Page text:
The object titled "Ultima Thule" was encountered by NASA's New Horizons spacecraft while it was journeying through the Kuiper Belt. The New Horizons spacecraft managed to snap the "most detailed images of Ultima Thule" as it passed the object at precisely 12:33 a.m. EST on Jan. 1. The images were captured with New Horizons Long-Range Reconnaissance Imager (LORRI), the images offer a resolution of about "110 feet (33 meters) per pixel".
New Horizons Principal Investigator, Alan Stern commented on the achievement saying "Getting these images required us to know precisely where both tiny Ultima and New Horizons were - moment by moment - as they passed one another at over 32,000 miles per hour in the dim light of the Kuiper Belt, a billion miles beyond Pluto. This was a much tougher observation than anything we had attempted in our 2015 Pluto flyby". Now that NASA have these images, the space agency team is currently debating what the crater looking patches are on Ultima and how they were formed.
China has solidified themselves in the human history books for being the first country to ever grow any biological life on the Moons surface.
China recently launched their space mission titled 'Chang'e 4', the mission's goal was to land successfully on the far side of the moon to gather intelligence and perform tests that have never been done before. 'Chang'e 4' had a successful soft landing and within its cargo there was soil containing cotton and potato seeds, yeast and fruit fly eggs. Now, information has been relayed back to China from the craft with news that the cotton seeds have now grown buds, marking "the completion of humankind's first biological experiment on the Moon".
Why is this relevant and extremely important? Well, now that we have proof that biological life can begin growing in extremely different levels of gravity, future astronauts with goals of colonizing the moon now have the option of growing food naturally in controlled environments. This would be useful when the human race decides to start building infrastructure on the moon with the ultimate goal in mind of eventually using the moon as a space port to travel to and from Earth to Mars or surrounding planets.
NASA is getting in on all of the fun and hype of Marvel's upcoming 'Avengers: Endgame' and its recently released teaser trailer, with the US space agency diving in and lending a hand offering advice on how to save a stranded Tony Stark.
In the Avengers: Endgame trailer, Stark is stranded on the ship and says he has XXX of oxygen left. NASA's social media account is on fire right now, tweeting out to Marvel about Tony Stark, where they said: "Hey @Marvel, we heard about Tony Stark. As we know, the first thing you should do is listen in mission control for "@Avengers, we have a problem." But if he can't communicate, then we recommend ground teams use all resources to scan the skies for your missing man".
Appreciate any help you can provide 🙏— Marvel Studios (@MarvelStudios) December 10, 2018
Better yet, in the distance you can see one of the desks at NASA has a sign on the desk that reads 'THOR' with a little hammer and a US flag on it. This is a nice touch but not MCU-related, as NASA explained in a follow-up tweet: "The THermal Operations and Resource (THOR) officer is truly one of Mission Control's mightiest heroes. They ensure the operation of multiple @Space_Station subsystems which collect, distribute & reject heat from critical equipment and payloads for the success of the mission".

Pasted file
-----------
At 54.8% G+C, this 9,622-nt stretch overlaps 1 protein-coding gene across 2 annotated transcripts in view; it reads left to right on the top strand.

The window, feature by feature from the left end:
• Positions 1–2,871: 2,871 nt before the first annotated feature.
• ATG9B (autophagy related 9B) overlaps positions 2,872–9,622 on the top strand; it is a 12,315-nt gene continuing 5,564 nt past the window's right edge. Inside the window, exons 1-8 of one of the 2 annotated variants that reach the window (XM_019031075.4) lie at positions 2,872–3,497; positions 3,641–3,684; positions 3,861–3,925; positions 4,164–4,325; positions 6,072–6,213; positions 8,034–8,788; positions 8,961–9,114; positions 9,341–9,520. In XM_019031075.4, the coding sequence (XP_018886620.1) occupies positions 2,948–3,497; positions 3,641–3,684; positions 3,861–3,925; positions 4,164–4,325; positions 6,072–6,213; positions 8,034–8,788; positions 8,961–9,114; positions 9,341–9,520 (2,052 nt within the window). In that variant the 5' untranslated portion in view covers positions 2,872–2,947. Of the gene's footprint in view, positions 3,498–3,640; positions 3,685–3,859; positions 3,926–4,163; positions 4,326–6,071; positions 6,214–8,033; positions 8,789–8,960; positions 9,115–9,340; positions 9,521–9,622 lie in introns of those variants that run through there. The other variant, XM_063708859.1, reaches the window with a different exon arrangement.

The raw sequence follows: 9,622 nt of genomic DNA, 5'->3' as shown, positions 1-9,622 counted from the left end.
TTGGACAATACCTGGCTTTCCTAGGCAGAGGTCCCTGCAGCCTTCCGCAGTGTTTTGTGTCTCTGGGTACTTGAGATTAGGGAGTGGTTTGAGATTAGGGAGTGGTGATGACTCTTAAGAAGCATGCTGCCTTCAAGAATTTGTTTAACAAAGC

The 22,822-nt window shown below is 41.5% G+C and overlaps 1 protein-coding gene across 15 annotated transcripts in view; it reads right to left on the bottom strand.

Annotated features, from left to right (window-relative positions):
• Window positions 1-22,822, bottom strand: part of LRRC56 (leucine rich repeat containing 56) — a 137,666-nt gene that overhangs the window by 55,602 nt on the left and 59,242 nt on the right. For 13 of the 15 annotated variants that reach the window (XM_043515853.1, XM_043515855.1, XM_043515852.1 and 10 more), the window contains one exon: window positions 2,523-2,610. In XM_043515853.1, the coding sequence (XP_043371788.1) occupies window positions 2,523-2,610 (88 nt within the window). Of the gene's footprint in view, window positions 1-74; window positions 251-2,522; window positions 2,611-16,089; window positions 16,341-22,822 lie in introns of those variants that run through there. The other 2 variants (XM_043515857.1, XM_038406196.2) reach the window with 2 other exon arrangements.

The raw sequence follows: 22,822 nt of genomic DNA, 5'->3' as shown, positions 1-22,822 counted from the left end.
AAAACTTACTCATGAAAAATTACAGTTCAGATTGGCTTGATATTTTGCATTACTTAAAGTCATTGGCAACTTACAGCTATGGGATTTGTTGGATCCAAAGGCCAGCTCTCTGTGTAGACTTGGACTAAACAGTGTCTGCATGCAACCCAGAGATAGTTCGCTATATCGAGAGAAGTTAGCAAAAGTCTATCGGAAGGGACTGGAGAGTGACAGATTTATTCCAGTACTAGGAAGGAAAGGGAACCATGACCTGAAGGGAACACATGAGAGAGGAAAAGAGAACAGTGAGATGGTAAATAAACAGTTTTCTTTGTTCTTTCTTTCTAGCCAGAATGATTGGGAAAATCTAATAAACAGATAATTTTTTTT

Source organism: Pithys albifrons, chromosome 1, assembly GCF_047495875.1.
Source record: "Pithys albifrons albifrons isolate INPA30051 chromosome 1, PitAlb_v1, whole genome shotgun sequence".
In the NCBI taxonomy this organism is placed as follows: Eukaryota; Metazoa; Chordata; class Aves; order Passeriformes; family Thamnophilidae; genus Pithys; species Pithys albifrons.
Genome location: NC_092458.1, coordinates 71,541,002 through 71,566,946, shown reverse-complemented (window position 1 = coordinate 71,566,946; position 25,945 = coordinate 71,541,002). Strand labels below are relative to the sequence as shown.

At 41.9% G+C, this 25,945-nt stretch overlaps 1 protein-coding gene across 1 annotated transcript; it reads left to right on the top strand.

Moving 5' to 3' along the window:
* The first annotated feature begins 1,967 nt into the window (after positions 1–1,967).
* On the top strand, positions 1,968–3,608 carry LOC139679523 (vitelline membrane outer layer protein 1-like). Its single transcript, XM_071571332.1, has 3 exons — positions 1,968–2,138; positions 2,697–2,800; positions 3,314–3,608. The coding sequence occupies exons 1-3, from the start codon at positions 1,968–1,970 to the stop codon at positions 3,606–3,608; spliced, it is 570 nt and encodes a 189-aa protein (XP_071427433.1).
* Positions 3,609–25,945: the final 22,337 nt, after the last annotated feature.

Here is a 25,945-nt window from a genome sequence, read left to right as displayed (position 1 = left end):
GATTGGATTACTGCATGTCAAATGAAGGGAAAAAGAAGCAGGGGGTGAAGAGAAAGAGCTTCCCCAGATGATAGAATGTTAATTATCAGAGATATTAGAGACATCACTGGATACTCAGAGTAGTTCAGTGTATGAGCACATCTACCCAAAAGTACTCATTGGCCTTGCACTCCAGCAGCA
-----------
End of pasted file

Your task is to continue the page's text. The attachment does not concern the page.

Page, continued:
Qualcomm Ventures has just announced a $100 million investment into the future of artificial intelligence, with the corporate venture capital arm of the Snapdragon giant putting the gauntlet down on AI.
While most other companies are working on AI that sits in the cloud, Qualcomm is getting things working closer to home: on-device AI. Qualcomm will be using its $100 million investment to give startups funding for on-device AI that runs on the actual device, whether it be a smartphone or a self-driving car, versus the cloud. The future of AI isn't in the cloud according to Qualcomm, but rather on-device AI.
Albert Wang, Qualcomm Investment Director, explained: "Today's AI processing is very computationally intensive. When you're talking to Alexa, nothing is processed on your device, it gets taken to the cloud and gets scrunched there. There are a few problems with that - performance deteriorates, it consumes a lot of bandwidth and there are privacy issues. Imagine you have an Alexa that is more private and user-friendly, you ask the questions and can get the answers instantly. It doesn't take the round trip all the way to the cloud".
Elon Musk is done with this planet it seems, with the SpaceX and Tesla founder saying there is a 70% chance he'll go to Mars, something he recently said in an interview for the Axios on HBO documentary series.
The real life Tony Stark added that leaving for Mars won't be an "escape plan for the rich" in its current form, where he said the marketing spin on a Mars trip would be "like Shackleton's ad for going to the Antarctic" and underlined the fact that travelling to the South Pole wasn't an easy one. It wouldn't be a quick journey, nor would it be comfortable, and you'd have to download your Netflix content offline because I've heard they don't have great Wi-Fi on Mars.
Musk said the time spent on Mars in the first years would be establishing bases and exploring the Red Planet and its harsh conditions, a challenge that would be for the most part, a one-way journey. Anyone going to Mars in the first few trips wouldn't be coming back, and if they survived the trips there the journey back would always be a concern. It would be the next-gen One Small Step For Man, One Giant Leap For Mankind moment... something that plenty of people would sign up instantly, with no hestitation.